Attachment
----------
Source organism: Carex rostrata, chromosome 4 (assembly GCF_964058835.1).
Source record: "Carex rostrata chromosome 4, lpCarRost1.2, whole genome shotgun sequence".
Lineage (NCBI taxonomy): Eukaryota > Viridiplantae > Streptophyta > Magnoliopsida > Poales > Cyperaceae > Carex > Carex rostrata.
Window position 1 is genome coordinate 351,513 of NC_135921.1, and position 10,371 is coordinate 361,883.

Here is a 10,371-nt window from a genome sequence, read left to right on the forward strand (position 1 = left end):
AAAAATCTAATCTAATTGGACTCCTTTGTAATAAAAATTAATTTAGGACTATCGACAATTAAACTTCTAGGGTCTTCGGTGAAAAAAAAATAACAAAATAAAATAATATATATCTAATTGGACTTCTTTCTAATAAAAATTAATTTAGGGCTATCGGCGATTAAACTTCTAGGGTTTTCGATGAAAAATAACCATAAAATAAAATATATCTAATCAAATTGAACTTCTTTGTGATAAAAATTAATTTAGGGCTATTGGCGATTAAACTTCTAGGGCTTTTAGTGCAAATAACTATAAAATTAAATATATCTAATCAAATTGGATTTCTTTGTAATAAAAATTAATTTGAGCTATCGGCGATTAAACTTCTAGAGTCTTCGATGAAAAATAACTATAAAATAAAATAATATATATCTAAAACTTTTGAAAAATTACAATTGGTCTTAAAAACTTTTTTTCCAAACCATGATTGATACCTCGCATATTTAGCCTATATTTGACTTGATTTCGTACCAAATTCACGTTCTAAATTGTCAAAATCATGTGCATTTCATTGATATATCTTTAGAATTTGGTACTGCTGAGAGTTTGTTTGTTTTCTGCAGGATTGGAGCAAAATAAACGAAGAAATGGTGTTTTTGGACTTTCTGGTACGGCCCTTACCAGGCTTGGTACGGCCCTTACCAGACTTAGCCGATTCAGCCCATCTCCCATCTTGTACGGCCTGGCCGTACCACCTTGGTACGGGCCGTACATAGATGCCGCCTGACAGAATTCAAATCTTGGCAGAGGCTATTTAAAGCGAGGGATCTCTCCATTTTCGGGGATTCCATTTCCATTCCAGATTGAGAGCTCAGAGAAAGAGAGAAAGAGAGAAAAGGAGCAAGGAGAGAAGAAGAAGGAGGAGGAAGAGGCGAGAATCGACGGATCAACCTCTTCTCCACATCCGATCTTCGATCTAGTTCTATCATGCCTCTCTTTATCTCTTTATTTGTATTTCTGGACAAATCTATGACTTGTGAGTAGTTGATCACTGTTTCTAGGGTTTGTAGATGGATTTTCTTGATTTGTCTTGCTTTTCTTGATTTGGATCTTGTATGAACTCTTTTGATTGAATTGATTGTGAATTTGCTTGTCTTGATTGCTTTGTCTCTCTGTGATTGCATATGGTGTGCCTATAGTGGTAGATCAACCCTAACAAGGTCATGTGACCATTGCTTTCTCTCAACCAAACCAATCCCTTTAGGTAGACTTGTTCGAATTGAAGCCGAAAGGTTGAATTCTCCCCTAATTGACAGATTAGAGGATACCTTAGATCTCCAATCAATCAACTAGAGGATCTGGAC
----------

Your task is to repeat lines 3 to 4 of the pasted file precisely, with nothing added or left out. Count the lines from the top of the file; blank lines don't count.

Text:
Lineage (NCBI taxonomy): Eukaryota > Viridiplantae > Streptophyta > Magnoliopsida > Poales > Cyperaceae > Carex > Carex rostrata.
Window position 1 is genome coordinate 351,513 of NC_135921.1, and position 10,371 is coordinate 361,883.